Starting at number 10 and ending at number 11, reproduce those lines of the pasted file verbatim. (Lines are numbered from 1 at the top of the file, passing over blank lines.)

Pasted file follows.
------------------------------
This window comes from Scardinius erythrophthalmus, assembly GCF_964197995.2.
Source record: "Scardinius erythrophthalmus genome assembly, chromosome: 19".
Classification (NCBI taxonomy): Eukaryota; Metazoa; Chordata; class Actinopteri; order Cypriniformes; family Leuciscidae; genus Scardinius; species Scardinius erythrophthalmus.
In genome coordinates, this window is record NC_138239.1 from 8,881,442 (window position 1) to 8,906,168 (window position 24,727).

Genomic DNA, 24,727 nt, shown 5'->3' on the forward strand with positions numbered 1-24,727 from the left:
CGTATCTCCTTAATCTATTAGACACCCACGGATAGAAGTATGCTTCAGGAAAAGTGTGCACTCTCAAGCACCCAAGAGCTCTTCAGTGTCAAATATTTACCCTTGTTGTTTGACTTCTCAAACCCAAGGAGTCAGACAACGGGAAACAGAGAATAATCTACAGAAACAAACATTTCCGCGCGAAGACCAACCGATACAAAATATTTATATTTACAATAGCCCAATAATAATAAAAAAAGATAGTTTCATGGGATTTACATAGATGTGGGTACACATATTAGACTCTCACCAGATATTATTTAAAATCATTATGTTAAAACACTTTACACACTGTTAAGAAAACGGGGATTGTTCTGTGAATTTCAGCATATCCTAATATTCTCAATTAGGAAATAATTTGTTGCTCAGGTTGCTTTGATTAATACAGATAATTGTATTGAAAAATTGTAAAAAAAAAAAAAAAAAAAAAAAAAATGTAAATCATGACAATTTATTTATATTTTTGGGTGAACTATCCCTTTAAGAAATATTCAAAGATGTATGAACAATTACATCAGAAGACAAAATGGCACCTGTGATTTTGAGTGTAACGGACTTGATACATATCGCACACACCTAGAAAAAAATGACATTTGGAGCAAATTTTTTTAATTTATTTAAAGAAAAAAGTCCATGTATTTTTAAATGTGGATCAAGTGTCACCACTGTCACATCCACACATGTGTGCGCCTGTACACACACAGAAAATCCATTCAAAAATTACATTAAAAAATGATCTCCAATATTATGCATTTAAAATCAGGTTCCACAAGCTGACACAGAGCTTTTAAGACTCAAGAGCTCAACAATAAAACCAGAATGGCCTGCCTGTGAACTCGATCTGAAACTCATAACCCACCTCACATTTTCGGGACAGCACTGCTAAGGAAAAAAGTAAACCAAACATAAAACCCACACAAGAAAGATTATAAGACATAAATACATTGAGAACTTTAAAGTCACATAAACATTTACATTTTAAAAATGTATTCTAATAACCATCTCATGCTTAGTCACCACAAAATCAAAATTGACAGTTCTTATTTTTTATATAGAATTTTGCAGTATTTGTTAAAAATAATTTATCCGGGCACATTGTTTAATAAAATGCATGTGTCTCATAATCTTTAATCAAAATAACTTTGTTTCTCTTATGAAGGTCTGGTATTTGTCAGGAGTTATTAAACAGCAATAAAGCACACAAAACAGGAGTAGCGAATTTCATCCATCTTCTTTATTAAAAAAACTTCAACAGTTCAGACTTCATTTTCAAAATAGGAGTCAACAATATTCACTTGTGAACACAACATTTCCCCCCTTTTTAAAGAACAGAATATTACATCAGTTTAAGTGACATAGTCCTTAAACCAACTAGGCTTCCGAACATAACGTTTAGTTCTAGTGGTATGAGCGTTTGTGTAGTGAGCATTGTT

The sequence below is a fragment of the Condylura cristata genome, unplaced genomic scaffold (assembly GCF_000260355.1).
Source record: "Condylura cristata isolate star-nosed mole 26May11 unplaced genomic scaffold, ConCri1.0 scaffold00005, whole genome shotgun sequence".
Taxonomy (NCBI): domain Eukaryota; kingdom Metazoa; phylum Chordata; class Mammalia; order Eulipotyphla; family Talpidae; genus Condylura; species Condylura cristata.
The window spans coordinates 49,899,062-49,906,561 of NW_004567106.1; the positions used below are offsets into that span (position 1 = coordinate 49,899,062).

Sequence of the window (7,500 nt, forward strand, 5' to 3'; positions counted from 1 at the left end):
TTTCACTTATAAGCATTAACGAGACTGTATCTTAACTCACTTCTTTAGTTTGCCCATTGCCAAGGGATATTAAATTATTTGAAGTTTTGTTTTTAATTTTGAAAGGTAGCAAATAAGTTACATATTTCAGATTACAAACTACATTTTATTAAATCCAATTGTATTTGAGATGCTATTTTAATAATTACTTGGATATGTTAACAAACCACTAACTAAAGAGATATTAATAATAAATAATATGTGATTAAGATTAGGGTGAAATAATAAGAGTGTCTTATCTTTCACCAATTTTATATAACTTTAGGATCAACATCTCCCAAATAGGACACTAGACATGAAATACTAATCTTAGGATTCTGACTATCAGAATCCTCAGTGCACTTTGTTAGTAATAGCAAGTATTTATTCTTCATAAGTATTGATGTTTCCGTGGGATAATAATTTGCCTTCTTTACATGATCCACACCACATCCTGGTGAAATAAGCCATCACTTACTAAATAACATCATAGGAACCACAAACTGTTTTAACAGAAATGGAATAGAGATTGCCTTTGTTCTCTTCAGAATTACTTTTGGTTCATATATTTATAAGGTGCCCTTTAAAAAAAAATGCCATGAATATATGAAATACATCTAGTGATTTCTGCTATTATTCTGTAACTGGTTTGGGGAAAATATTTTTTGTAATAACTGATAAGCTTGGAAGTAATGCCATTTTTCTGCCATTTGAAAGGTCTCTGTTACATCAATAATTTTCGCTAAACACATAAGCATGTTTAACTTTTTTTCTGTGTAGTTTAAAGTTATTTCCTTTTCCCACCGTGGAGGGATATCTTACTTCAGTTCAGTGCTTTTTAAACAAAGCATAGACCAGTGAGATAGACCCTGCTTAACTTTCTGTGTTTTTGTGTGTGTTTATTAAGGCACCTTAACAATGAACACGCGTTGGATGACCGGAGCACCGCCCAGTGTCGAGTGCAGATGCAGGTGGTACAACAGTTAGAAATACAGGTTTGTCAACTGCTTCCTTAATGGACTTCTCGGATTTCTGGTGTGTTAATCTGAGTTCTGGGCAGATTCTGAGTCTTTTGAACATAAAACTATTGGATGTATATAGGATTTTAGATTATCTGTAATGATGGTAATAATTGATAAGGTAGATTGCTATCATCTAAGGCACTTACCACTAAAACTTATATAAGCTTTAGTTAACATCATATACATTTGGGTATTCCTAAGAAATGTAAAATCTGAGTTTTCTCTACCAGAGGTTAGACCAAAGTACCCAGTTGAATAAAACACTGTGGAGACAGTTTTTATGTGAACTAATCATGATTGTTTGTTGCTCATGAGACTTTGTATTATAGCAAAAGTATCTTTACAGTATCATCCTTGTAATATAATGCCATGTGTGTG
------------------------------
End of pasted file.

The window spans coordinates 49,899,062-49,906,561 of NW_004567106.1; the positions used below are offsets into that span (position 1 = coordinate 49,899,062).

Sequence of the window (7,500 nt, forward strand, 5' to 3'; positions counted from 1 at the left end):